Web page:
We hear a lot about Mindfulness and all its physical, emotional and spiritual benefits. Yet, many of us have a rather loose understanding of the concept of mindfulness skills.
Those of us who are in recovery from an eating disorder may have a tendency toward anxiety and stress. I know that is my challenge! We seem to be exquisitely sensitive to our environment and become overloaded, overburdened and stressed easily. It is a tough way to go through life!
This constant vulnerability to becoming “stressed-out” negatively impacts our relationships, work, health, and life. We recognize that we should be able to “chill” more easily, but find it hard to grasp exactly how to go about living life in a relaxed manner.
Additionally, individuals who develop anorexia, bulimia and binge eating disorder often struggle to soothe themselves in healthy ways. We easily are trapped by pleasure (i.e., brain chemicals releasing) in eating or non-eating. But, this proves to be a lousy source of comfort over time! A dilemma!
In mindfulness, the calming focus on breath and embodying your physical self-practice does indeed soothe jittery and anxious states. Focusing on our breathing can be as simple as just inhaling as deeply as possible and experiencing your lungs filling with air. Then, holding that breath for a few moments and proceeding to exhale slowly.
Another useful tool for those of us in eating disorder treatment or recovery is the emphasis on accepting rather than immediately solving problems. Within the practice of mindfulness, we learn to lessen our immediate reactionary responses when problems arise. It allows us to detach a bit, buy ourselves some time, and contemplate how, when or even if we even need to respond. We might just be comfortable allowing the issue to exist without seeking to change anything. That is an option!
Practicing some mindful skill techniques empowers us to fully live in today and to observe all the beautiful and interesting happenings of the day. We are able to adopt an almost childlike sense of excitement about what the day may bring.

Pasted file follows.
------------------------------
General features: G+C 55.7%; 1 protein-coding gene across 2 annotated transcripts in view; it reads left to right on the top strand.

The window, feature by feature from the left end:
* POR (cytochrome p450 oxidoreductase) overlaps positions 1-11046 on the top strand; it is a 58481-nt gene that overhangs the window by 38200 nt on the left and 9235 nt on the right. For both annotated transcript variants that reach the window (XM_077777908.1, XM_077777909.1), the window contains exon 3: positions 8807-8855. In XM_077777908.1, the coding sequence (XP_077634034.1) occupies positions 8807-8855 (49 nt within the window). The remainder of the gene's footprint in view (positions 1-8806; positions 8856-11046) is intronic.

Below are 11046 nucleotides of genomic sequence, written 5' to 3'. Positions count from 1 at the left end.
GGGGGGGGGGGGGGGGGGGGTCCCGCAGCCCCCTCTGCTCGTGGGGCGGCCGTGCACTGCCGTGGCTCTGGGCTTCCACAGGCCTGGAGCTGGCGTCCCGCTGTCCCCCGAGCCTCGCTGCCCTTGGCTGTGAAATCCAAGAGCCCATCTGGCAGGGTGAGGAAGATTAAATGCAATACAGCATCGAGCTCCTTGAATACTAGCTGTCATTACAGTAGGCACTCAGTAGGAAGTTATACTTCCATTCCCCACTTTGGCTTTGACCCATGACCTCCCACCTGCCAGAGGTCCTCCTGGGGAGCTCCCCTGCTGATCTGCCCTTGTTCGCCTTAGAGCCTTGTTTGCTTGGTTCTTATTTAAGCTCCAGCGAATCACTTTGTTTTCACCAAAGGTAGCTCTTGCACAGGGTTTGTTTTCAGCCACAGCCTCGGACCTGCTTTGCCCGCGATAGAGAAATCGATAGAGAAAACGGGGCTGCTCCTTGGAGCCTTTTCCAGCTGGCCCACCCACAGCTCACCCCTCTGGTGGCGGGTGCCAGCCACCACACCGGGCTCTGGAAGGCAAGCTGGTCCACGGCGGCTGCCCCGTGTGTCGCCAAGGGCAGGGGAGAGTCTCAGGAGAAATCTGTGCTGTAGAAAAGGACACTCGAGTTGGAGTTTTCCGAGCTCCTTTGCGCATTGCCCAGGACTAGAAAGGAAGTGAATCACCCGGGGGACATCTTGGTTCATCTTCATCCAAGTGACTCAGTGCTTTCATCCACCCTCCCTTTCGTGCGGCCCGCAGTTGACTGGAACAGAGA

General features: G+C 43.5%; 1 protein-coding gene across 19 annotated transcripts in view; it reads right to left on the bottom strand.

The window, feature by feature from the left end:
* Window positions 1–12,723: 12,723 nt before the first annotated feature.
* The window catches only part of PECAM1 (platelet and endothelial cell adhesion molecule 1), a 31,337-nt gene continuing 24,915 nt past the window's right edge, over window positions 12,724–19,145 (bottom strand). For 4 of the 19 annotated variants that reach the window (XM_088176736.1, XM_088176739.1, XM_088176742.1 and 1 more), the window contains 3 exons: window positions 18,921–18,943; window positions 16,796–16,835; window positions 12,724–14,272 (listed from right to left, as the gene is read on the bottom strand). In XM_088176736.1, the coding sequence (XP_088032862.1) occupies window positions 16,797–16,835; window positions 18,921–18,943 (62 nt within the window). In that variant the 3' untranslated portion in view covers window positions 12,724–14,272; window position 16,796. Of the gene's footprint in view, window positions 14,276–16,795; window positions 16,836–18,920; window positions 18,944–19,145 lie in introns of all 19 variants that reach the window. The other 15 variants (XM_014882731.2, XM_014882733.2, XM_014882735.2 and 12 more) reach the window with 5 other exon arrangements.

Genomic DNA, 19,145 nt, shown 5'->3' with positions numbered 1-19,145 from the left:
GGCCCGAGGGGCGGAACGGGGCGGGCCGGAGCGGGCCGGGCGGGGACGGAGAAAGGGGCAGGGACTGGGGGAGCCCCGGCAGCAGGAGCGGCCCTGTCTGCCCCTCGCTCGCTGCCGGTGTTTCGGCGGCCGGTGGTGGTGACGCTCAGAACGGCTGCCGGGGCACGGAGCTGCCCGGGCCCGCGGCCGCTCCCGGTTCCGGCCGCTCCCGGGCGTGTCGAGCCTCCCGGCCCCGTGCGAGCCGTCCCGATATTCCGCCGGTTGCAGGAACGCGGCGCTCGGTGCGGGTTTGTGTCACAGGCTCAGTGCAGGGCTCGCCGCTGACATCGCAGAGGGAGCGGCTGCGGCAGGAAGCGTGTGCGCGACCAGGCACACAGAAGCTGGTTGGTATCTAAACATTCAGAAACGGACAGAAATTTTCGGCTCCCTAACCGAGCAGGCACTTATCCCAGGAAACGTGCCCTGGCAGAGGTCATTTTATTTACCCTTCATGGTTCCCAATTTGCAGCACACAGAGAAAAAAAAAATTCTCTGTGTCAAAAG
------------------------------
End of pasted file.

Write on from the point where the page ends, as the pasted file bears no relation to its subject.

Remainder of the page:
Here are 5 useful self-help tips on how to practice Mindfulness in your eating disorder recovery journey today:
- Fully exist in the present moment. Let go of the past and the future. Be here now.
- Pay close attention to the details of the here and now: sight, smell, sound, feeling, taste.
- Avoid reacting to others immediately, pause and allow yourself simply to observe.
- Refrain from judgment of circumstances and others. Accept reality as it is.
- Greet the moment with warmth, and appreciation of the experience.
Alidina, S. (2015). Mindfulness for dummies. Chichester, West Sussex: John Wiley & Sons.
About the author:
Jacquelyn Ekern, MS, LPC founded Eating Disorder Hope in 2005, driven by a profound desire to help those struggling with anorexia, bulimia and binge-eating disorder. This passion resulted from her battle with, and recovery from, an eating disorder. As president, Jacquelyn manages Ekern Enterprises, Inc. and the Eating Disorder Hope website. In addition, she is a fully licensed therapist with a closed private counseling practice specializing in the treatment of eating disorders.
Jacquelyn has a Bachelor of Science in Human Services degree from The University of Phoenix and a Masters degree in Counseling/Psychology, from Capella University. She has extensive experience in the eating disorder field including advanced education in psychology, participation, and contributions to additional eating disorder groups, symposiums, and professional associations. She is a member of the National Eating Disorder Association (NEDA), Academy of Eating Disorders (AED), the Eating Disorders Coalition (EDC) and the International Association of Eating Disorder Professionals (iaedp).
Jacquelyn enjoys art, working out, walking her dogs, reading, painting and time with family.
Although Eating Disorder Hope was founded by Jacquelyn Ekern, this organization would not be possible without support from our generous sponsors.
The opinions and views of our guest contributors are shared to provide a broad perspective of eating disorders. These are not necessarily the views of Eating Disorder Hope, but an effort to offer a discussion of various issues by different concerned individuals.
We at Eating Disorder Hope understand that eating disorders result from a combination of environmental and genetic factors. If you or a loved one are suffering from an eating disorder, please know that there is hope for you, and seek immediate professional help.
Published on April 3, 2019.
Reviewed & Approved on April 3, 2019, by Jacquelyn Ekern MS, LPC
Published on EatingDisorderHope.com